Arizona Supreme Court Takes Up Cannabis Extracts Case, U.S. Rep Introduces H.R. 420: Week in Review
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Arizona Supreme Court Takes Up Cannabis Extracts Case, U.S. Rep Introduces H.R. 420: Week in Review

The Arizona Supreme Court will take up the open question of cannabis extracts’ status under the state’s medical marijuana law.

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January 11, 2019
CBT Staff

This week, the Arizona Supreme Court took on Arizona v. Jones, which centers on the legality of cannabis extracts under the state’s medical marijuana law. Elsewhere, on Capitol Hill, U.S. Rep. Earl Blumenauer introduced H.R. 420, legislation that would remove cannabis from the federal list of controlled substances and roll its regulation into the Bureau of Alcohol, Tobacco, Firearms and Explosives.

Here, we’ve rounded up the 10 headlines you need to know before this week is over.

  • Federal: U.S. Rep. Earl Blumenauer (D-OR) is getting a jump on 2019 cannabis legislation by introducing H.R. 420, a bill that would remove cannabis from the federal list of controlled substances and roll its regulation into the Bureau of Alcohol, Tobacco, Firearms and Explosives. Such legislation would open the door to an expansive cannabis market in the U.S., one that allows interstate commerce (like alcohol) and broad investments from the consumer packaged goods industry. Read more
  • Vermont: Senate President Pro Tem Tim Ashe said lawmakers in his chamber will fast-track legislation that would create a retail market for cannabis sales in Vermont, but House Speaker Mitzi Johnson said she isn’t convinced Vermonters are ready for a tax-and-regulate system. Last year, lawmakers legalized possession and cultivation of small amounts of marijuana, but Ashe said Vermont is still missing out on revenue from cannabis sales. Read more
  • South Carolina: State lawmakers have prefiled a bill to legalize and regulate medical marijuana in South Carolina. With the new session just beginning, representatives hope to gain some traction. Read more
  • Ohio: The state medical board is reviewing petitions asking that opioid addiction, autism, depression and other conditions be treated with medical marijuana use in Ohio. Cannabis products are becoming available in the state’s dispensaries over the next few months following delays in rolling out the program last year. Read more
  • The Ohio Department of Commerce awarded its second round of medical marijuana processor licenses to 13 companies Jan. 9. The state can issue up to 40 provisional licenses for processors; the first round of licenses was awarded in August, and the second round was for applicants who needed to include additional clarifying information on their applications. Read more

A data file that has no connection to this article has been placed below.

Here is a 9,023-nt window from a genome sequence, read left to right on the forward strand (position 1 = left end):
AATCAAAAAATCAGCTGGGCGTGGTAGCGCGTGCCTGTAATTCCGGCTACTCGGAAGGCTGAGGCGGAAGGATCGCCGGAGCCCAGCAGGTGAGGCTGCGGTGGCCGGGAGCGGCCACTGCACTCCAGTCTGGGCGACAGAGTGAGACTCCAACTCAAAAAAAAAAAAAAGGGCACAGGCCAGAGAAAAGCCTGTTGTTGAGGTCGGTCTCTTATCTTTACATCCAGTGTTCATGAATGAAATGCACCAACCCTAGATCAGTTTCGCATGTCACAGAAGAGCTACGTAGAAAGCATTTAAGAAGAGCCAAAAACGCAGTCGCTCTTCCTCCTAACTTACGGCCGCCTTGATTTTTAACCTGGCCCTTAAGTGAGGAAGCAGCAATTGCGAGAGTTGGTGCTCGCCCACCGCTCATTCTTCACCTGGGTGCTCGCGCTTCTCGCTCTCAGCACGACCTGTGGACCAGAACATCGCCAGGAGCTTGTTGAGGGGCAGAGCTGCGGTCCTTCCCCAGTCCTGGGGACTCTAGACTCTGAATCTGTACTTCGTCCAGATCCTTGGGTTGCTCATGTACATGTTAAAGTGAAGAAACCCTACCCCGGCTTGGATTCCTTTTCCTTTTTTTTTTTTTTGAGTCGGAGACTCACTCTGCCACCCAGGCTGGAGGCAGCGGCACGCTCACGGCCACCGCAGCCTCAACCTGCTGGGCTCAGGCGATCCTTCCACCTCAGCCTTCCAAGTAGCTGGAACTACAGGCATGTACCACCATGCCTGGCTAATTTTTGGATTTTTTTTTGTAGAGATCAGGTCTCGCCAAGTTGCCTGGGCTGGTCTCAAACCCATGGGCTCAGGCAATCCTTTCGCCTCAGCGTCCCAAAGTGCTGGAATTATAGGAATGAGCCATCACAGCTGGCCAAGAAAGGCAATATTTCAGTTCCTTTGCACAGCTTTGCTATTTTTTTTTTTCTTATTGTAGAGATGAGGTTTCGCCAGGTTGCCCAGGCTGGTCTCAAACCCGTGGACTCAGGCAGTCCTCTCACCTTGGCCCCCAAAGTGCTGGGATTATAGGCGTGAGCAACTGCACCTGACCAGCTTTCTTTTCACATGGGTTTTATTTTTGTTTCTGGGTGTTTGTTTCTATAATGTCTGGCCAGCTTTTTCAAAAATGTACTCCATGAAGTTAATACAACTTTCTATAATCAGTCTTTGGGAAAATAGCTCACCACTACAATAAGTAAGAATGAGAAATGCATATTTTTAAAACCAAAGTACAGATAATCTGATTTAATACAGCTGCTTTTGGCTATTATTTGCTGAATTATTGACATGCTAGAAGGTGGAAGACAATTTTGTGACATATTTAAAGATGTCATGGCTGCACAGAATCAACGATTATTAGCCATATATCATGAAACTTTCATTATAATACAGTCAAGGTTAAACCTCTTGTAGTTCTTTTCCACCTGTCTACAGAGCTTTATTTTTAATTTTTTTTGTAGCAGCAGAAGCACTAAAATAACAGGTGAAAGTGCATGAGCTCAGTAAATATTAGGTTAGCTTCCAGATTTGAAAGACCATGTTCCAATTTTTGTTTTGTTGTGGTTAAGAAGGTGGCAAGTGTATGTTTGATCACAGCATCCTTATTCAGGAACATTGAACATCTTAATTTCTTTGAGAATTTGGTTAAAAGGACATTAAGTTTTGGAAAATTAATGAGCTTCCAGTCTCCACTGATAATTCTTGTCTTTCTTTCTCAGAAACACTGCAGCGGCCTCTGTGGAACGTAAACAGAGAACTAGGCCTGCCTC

• North Dakota: State legislators have drafted a bill setting limits on how much usable marijuana a patient or caregiver may have, even though as of the end of 2018, patients are still waiting for product to become available. Under the proposed law, self-grow would be allowed, but limited; a patient would be able to have no more than three ounces and nine live plants. Read more
  • Texas: More than a dozen marijuana bills were filed on day one of the Texas legislative session. Marijuana advocates are focusing their energy on two issues in particular: medical marijuana and decriminalization. Read more
  • D.C.: D.C. lawmakers have proposed legislation that would make it legal for people to buy and sell cannabis in the District. Council members have tried to get measures like this passed before but kept hitting a brick wall: the federal government. Read more
  • Arizona: The Arizona Supreme Court will take up the open question of cannabis extracts’ status under the state’s medical marijuana law, as Arizona v. Jones heads into its sixth year of civil litigation. According to the Arizona Court of Appeals ruling in July 2018, the state’s medical marijuana law does not permit the use of cannabis extract products, like oil cartridges. Read more
  • Florida: In the latest court ruling on Florida’s medical marijuana law, Judge Karen Gievers ruled that the limit on the number of dispensary retail locations allowed per medical marijuana business licenses is unconstitutional. Her order went further, in fact, striking down the entirety of the 48-page law. Read more